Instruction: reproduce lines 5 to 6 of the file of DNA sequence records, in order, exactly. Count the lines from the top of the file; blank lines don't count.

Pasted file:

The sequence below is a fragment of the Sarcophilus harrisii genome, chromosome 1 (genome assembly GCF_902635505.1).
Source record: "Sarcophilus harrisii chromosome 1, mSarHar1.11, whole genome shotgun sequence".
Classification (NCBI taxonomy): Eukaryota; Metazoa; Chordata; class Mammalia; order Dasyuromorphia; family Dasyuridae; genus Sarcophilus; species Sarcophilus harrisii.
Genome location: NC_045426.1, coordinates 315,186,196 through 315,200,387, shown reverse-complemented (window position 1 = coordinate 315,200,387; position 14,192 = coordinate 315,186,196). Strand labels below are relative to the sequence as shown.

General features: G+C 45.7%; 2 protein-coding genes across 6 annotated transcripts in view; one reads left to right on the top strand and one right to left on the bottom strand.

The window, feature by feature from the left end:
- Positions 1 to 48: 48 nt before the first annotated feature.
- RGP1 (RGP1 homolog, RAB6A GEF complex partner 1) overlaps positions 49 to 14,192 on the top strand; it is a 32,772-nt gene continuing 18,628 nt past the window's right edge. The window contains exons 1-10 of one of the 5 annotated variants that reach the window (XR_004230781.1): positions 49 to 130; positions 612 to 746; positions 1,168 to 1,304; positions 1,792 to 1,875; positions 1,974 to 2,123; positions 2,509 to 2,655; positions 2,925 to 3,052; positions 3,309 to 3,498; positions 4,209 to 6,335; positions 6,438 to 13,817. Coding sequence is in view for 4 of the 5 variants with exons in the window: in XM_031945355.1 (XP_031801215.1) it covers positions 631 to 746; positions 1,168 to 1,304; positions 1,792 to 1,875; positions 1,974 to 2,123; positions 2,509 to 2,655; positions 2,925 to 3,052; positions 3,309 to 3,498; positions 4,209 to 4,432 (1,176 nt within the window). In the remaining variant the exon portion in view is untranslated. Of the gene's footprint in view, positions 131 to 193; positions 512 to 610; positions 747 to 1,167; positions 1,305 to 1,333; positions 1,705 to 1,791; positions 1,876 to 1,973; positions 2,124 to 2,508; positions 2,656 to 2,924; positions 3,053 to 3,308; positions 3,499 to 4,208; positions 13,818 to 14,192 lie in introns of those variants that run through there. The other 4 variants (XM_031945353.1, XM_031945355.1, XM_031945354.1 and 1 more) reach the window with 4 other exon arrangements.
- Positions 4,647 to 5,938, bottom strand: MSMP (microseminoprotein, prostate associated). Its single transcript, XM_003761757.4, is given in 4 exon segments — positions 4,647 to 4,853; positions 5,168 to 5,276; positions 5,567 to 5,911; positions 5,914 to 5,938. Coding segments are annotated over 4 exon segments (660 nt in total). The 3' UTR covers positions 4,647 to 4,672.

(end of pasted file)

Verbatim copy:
General features: G+C 45.7%; 2 protein-coding genes across 6 annotated transcripts in view; one reads left to right on the top strand and one right to left on the bottom strand.

The window, feature by feature from the left end: